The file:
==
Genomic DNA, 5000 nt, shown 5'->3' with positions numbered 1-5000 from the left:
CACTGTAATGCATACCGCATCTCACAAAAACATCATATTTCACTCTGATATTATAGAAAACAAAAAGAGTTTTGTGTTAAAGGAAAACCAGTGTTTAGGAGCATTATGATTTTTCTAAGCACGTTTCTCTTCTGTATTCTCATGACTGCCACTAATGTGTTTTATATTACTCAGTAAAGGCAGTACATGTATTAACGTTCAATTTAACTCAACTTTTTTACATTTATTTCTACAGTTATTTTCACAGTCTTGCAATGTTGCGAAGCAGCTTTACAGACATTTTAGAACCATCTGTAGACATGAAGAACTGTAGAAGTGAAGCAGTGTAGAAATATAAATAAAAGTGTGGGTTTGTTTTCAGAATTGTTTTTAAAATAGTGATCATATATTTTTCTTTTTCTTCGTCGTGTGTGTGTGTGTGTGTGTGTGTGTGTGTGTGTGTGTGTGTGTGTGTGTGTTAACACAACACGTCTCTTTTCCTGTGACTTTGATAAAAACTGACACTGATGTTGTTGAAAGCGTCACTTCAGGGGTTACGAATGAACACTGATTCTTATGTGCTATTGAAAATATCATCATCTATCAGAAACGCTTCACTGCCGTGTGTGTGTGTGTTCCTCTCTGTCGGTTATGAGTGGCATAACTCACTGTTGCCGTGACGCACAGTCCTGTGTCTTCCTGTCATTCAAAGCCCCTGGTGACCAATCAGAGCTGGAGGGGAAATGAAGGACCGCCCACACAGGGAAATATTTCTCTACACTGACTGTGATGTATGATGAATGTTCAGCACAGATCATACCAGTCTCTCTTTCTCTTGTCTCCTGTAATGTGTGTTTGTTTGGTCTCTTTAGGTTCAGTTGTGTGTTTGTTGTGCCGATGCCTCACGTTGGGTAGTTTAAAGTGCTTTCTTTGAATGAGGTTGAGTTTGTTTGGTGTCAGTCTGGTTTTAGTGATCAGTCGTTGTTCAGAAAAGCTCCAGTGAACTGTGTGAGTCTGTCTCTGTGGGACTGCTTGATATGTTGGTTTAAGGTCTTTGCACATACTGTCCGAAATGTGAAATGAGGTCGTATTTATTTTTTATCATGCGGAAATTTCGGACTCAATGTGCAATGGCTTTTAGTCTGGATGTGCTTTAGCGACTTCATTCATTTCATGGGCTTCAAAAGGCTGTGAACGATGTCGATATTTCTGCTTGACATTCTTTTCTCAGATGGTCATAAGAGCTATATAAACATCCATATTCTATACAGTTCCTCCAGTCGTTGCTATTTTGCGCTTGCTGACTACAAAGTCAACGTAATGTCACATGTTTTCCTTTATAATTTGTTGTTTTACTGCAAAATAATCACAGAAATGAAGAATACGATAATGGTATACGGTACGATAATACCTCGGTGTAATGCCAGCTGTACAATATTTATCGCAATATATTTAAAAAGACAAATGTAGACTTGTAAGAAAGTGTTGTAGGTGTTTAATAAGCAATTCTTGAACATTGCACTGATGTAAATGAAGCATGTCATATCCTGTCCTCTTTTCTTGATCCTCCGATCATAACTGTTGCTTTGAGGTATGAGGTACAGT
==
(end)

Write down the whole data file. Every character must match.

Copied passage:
Genomic DNA, 5000 nt, shown 5'->3' with positions numbered 1-5000 from the left:
CACTGTAATGCATACCGCATCTCACAAAAACATCATATTTCACTCTGATATTATAGAAAACAAAAAGAGTTTTGTGTTAAAGGAAAACCAGTGTTTAGGAGCATTATGATTTTTCTAAGCACGTTTCTCTTCTGTATTCTCATGACTGCCACTAATGTGTTTTATATTACTCAGTAAAGGCAGTACATGTATTAACGTTCAATTTAACTCAACTTTTTTACATTTATTTCTACAGTTATTTTCACAGTCTTGCAATGTTGCGAAGCAGCTTTACAGACATTTTAGAACCATCTGTAGACATGAAGAACTGTAGAAGTGAAGCAGTGTAGAAATATAAATAAAAGTGTGGGTTTGTTTTCAGAATTGTTTTTAAAATAGTGATCATATATTTTTCTTTTTCTTCGTCGTGTGTGTGTGTGTGTGTGTGTGTGTGTGTGTGTGTGTGTGTGTGTGTGTGTTAACACAACACGTCTCTTTTCCTGTGACTTTGATAAAAACTGACACTGATGTTGTTGAAAGCGTCACTTCAGGGGTTACGAATGAACACTGATTCTTATGTGCTATTGAAAATATCATCATCTATCAGAAACGCTTCACTGCCGTGTGTGTGTGTGTTCCTCTCTGTCGGTTATGAGTGGCATAACTCACTGTTGCCGTGACGCACAGTCCTGTGTCTTCCTGTCATTCAAAGCCCCTGGTGACCAATCAGAGCTGGAGGGGAAATGAAGGACCGCCCACACAGGGAAATATTTCTCTACACTGACTGTGATGTATGATGAATGTTCAGCACAGATCATACCAGTCTCTCTTTCTCTTGTCTCCTGTAATGTGTGTTTGTTTGGTCTCTTTAGGTTCAGTTGTGTGTTTGTTGTGCCGATGCCTCACGTTGGGTAGTTTAAAGTGCTTTCTTTGAATGAGGTTGAGTTTGTTTGGTGTCAGTCTGGTTTTAGTGATCAGTCGTTGTTCAGAAAAGCTCCAGTGAACTGTGTGAGTCTGTCTCTGTGGGACTGCTTGATATGTTGGTTTAAGGTCTTTGCACATACTGTCCGAAATGTGAAATGAGGTCGTATTTATTTTTTATCATGCGGAAATTTCGGACTCAATGTGCAATGGCTTTTAGTCTGGATGTGCTTTAGCGACTTCATTCATTTCATGGGCTTCAAAAGGCTGTGAACGATGTCGATATTTCTGCTTGACATTCTTTTCTCAGATGGTCATAAGAGCTATATAAACATCCATATTCTATACAGTTCCTCCAGTCGTTGCTATTTTGCGCTTGCTGACTACAAAGTCAACGTAATGTCACATGTTTTCCTTTATAATTTGTTGTTTTACTGCAAAATAATCACAGAAATGAAGAATACGATAATGGTATACGGTACGATAATACCTCGGTGTAATGCCAGCTGTACAATATTTATCGCAATATATTTAAAAAGACAAATGTAGACTTGTAAGAAAGTGTTGTAGGTGTTTAATAAGCAATTCTTGAACATTGCACTGATGTAAATGAAGCATGTCATATCCTGTCCTCTTTTCTTGATCCTCCGATCATAACTGTTGCTTTGAGGTATGAGGTACAGT